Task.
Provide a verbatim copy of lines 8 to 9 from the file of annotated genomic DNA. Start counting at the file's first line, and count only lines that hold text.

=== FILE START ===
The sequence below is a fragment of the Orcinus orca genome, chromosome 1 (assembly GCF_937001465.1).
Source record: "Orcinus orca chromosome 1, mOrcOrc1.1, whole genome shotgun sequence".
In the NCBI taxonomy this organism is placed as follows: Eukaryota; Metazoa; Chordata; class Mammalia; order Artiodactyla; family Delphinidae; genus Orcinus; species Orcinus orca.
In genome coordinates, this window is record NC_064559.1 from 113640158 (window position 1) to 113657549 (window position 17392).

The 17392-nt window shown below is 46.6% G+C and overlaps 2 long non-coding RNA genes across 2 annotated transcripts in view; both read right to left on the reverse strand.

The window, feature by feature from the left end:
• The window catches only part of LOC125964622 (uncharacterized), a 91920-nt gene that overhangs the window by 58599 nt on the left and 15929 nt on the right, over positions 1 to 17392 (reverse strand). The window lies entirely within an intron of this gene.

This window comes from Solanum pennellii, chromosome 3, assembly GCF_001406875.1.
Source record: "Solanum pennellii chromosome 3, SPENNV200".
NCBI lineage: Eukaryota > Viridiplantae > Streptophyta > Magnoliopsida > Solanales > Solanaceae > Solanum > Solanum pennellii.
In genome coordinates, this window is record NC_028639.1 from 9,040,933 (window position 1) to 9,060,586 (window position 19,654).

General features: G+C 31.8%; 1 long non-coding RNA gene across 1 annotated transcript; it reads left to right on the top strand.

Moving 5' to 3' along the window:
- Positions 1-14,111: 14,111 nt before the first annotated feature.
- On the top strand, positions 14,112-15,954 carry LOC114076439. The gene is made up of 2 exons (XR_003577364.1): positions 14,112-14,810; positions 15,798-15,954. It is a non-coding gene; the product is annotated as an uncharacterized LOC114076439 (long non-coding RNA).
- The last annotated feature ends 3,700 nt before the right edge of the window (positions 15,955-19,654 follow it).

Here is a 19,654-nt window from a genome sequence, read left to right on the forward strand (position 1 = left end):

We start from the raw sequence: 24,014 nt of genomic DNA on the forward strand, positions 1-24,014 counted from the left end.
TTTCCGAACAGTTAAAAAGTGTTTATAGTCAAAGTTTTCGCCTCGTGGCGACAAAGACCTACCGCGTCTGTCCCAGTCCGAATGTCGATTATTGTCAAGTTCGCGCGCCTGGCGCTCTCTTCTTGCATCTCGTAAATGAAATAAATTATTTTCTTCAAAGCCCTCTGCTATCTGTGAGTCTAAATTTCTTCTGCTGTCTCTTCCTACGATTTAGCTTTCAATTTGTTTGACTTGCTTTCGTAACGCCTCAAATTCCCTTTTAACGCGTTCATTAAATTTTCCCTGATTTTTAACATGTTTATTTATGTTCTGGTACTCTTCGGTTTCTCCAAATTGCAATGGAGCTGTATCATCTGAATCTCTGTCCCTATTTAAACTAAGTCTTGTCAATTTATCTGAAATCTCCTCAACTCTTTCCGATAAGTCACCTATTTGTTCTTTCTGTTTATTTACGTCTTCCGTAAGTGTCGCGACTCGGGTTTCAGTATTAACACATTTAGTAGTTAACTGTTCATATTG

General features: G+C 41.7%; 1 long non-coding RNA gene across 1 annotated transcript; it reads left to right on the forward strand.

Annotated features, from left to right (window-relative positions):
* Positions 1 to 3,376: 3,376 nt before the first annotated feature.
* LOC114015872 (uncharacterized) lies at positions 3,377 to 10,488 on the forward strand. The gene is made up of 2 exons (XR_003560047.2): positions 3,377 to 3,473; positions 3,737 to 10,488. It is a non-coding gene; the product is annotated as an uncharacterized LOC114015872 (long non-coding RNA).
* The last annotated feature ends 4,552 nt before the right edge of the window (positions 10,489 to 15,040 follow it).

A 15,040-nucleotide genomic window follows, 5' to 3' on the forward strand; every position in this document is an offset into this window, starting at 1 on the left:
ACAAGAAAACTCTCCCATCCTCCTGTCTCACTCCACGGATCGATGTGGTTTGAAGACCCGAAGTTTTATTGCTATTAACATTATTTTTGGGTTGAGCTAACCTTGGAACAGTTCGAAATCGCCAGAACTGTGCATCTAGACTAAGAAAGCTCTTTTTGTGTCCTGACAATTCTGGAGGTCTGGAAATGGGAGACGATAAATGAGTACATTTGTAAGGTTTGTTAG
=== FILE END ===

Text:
This window comes from Solanum pennellii, chromosome 3, assembly GCF_001406875.1.
Source record: "Solanum pennellii chromosome 3, SPENNV200".